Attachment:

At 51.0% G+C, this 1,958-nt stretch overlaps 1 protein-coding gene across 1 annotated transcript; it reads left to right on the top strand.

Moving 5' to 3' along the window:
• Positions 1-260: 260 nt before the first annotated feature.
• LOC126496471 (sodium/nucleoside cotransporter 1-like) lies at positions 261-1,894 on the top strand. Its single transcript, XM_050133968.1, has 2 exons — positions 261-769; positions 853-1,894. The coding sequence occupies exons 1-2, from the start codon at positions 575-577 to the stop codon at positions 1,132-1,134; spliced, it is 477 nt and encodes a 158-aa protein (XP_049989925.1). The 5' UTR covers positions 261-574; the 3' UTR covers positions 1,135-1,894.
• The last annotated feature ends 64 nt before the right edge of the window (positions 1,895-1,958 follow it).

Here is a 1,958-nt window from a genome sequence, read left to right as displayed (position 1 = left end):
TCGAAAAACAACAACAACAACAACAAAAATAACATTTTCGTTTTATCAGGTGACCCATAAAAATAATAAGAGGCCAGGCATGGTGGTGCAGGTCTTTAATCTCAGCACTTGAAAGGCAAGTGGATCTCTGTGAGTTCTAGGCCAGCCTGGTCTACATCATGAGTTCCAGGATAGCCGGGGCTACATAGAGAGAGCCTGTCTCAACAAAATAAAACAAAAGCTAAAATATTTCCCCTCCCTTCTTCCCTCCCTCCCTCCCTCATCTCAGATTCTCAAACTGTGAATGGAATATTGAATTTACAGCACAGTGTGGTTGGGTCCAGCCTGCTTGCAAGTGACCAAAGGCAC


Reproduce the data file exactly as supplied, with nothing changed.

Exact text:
At 51.0% G+C, this 1,958-nt stretch overlaps 1 protein-coding gene across 1 annotated transcript; it reads left to right on the top strand.

Moving 5' to 3' along the window:
• Positions 1-260: 260 nt before the first annotated feature.
• LOC126496471 (sodium/nucleoside cotransporter 1-like) lies at positions 261-1,894 on the top strand. Its single transcript, XM_050133968.1, has 2 exons — positions 261-769; positions 853-1,894. The coding sequence occupies exons 1-2, from the start codon at positions 575-577 to the stop codon at positions 1,132-1,134; spliced, it is 477 nt and encodes a 158-aa protein (XP_049989925.1). The 5' UTR covers positions 261-574; the 3' UTR covers positions 1,135-1,894.
• The last annotated feature ends 64 nt before the right edge of the window (positions 1,895-1,958 follow it).

Here is a 1,958-nt window from a genome sequence, read left to right as displayed (position 1 = left end):
TCGAAAAACAACAACAACAACAACAAAAATAACATTTTCGTTTTATCAGGTGACCCATAAAAATAATAAGAGGCCAGGCATGGTGGTGCAGGTCTTTAATCTCAGCACTTGAAAGGCAAGTGGATCTCTGTGAGTTCTAGGCCAGCCTGGTCTACATCATGAGTTCCAGGATAGCCGGGGCTACATAGAGAGAGCCTGTCTCAACAAAATAAAACAAAAGCTAAAATATTTCCCCTCCCTTCTTCCCTCCCTCCCTCCCTCATCTCAGATTCTCAAACTGTGAATGGAATATTGAATTTACAGCACAGTGTGGTTGGGTCCAGCCTGCTTGCAAGTGACCAAAGGCAC